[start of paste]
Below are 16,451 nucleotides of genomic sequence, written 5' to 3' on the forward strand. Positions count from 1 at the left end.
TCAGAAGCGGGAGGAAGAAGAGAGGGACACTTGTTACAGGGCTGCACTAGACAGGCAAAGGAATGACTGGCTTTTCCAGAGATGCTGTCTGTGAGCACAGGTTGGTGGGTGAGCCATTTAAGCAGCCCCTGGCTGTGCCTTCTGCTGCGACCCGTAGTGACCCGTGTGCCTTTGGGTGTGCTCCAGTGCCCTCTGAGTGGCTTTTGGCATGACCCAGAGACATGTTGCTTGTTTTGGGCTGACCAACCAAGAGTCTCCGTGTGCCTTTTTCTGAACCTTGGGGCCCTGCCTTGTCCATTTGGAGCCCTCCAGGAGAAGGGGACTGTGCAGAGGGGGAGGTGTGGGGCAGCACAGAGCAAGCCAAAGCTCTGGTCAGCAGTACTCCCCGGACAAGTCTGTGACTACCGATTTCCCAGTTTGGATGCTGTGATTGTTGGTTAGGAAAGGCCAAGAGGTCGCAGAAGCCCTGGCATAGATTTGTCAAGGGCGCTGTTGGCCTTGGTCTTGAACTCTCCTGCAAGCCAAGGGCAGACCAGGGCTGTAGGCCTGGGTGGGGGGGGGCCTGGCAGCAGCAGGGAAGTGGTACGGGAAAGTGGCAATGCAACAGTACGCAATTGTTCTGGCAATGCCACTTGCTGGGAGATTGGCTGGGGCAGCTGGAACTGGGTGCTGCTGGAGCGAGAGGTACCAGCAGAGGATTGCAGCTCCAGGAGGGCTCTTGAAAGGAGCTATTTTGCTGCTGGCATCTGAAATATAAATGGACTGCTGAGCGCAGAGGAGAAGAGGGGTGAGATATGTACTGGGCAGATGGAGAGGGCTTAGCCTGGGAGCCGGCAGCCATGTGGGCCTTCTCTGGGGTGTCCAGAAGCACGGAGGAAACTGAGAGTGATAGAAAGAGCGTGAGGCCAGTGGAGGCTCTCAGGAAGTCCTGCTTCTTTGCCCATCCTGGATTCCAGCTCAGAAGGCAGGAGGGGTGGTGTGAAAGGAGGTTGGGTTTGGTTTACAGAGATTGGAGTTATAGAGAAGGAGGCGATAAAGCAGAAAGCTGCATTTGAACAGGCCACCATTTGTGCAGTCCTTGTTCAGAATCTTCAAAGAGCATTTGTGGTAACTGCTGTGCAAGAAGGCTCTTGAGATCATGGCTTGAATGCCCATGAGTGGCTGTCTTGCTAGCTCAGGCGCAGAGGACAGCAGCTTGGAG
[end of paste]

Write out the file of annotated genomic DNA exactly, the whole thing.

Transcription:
Below are 16,451 nucleotides of genomic sequence, written 5' to 3' on the forward strand. Positions count from 1 at the left end.
TCAGAAGCGGGAGGAAGAAGAGAGGGACACTTGTTACAGGGCTGCACTAGACAGGCAAAGGAATGACTGGCTTTTCCAGAGATGCTGTCTGTGAGCACAGGTTGGTGGGTGAGCCATTTAAGCAGCCCCTGGCTGTGCCTTCTGCTGCGACCCGTAGTGACCCGTGTGCCTTTGGGTGTGCTCCAGTGCCCTCTGAGTGGCTTTTGGCATGACCCAGAGACATGTTGCTTGTTTTGGGCTGACCAACCAAGAGTCTCCGTGTGCCTTTTTCTGAACCTTGGGGCCCTGCCTTGTCCATTTGGAGCCCTCCAGGAGAAGGGGACTGTGCAGAGGGGGAGGTGTGGGGCAGCACAGAGCAAGCCAAAGCTCTGGTCAGCAGTACTCCCCGGACAAGTCTGTGACTACCGATTTCCCAGTTTGGATGCTGTGATTGTTGGTTAGGAAAGGCCAAGAGGTCGCAGAAGCCCTGGCATAGATTTGTCAAGGGCGCTGTTGGCCTTGGTCTTGAACTCTCCTGCAAGCCAAGGGCAGACCAGGGCTGTAGGCCTGGGTGGGGGGGGGCCTGGCAGCAGCAGGGAAGTGGTACGGGAAAGTGGCAATGCAACAGTACGCAATTGTTCTGGCAATGCCACTTGCTGGGAGATTGGCTGGGGCAGCTGGAACTGGGTGCTGCTGGAGCGAGAGGTACCAGCAGAGGATTGCAGCTCCAGGAGGGCTCTTGAAAGGAGCTATTTTGCTGCTGGCATCTGAAATATAAATGGACTGCTGAGCGCAGAGGAGAAGAGGGGTGAGATATGTACTGGGCAGATGGAGAGGGCTTAGCCTGGGAGCCGGCAGCCATGTGGGCCTTCTCTGGGGTGTCCAGAAGCACGGAGGAAACTGAGAGTGATAGAAAGAGCGTGAGGCCAGTGGAGGCTCTCAGGAAGTCCTGCTTCTTTGCCCATCCTGGATTCCAGCTCAGAAGGCAGGAGGGGTGGTGTGAAAGGAGGTTGGGTTTGGTTTACAGAGATTGGAGTTATAGAGAAGGAGGCGATAAAGCAGAAAGCTGCATTTGAACAGGCCACCATTTGTGCAGTCCTTGTTCAGAATCTTCAAAGAGCATTTGTGGTAACTGCTGTGCAAGAAGGCTCTTGAGATCATGGCTTGAATGCCCATGAGTGGCTGTCTTGCTAGCTCAGGCGCAGAGGACAGCAGCTTGGAG